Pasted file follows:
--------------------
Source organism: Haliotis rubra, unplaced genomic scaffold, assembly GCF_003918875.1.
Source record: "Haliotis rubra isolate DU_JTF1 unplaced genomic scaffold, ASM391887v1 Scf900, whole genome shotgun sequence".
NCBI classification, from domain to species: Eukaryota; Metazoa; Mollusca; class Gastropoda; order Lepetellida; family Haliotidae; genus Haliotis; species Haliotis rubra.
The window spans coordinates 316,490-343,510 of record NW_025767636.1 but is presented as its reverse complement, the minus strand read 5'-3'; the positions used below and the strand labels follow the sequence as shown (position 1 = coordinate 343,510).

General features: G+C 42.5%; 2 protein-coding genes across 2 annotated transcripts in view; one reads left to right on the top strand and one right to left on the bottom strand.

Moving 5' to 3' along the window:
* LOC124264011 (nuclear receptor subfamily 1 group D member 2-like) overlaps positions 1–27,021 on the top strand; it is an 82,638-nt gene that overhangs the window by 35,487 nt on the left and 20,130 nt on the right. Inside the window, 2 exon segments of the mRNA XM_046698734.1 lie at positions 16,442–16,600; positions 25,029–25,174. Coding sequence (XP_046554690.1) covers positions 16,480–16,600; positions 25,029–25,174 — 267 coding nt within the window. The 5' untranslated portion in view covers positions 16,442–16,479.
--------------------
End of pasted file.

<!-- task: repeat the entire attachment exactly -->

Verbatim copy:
Source organism: Haliotis rubra, unplaced genomic scaffold, assembly GCF_003918875.1.
Source record: "Haliotis rubra isolate DU_JTF1 unplaced genomic scaffold, ASM391887v1 Scf900, whole genome shotgun sequence".
NCBI classification, from domain to species: Eukaryota; Metazoa; Mollusca; class Gastropoda; order Lepetellida; family Haliotidae; genus Haliotis; species Haliotis rubra.
The window spans coordinates 316,490-343,510 of record NW_025767636.1 but is presented as its reverse complement, the minus strand read 5'-3'; the positions used below and the strand labels follow the sequence as shown (position 1 = coordinate 343,510).

General features: G+C 42.5%; 2 protein-coding genes across 2 annotated transcripts in view; one reads left to right on the top strand and one right to left on the bottom strand.

Moving 5' to 3' along the window:
* LOC124264011 (nuclear receptor subfamily 1 group D member 2-like) overlaps positions 1–27,021 on the top strand; it is an 82,638-nt gene that overhangs the window by 35,487 nt on the left and 20,130 nt on the right. Inside the window, 2 exon segments of the mRNA XM_046698734.1 lie at positions 16,442–16,600; positions 25,029–25,174. Coding sequence (XP_046554690.1) covers positions 16,480–16,600; positions 25,029–25,174 — 267 coding nt within the window. The 5' untranslated portion in view covers positions 16,442–16,479.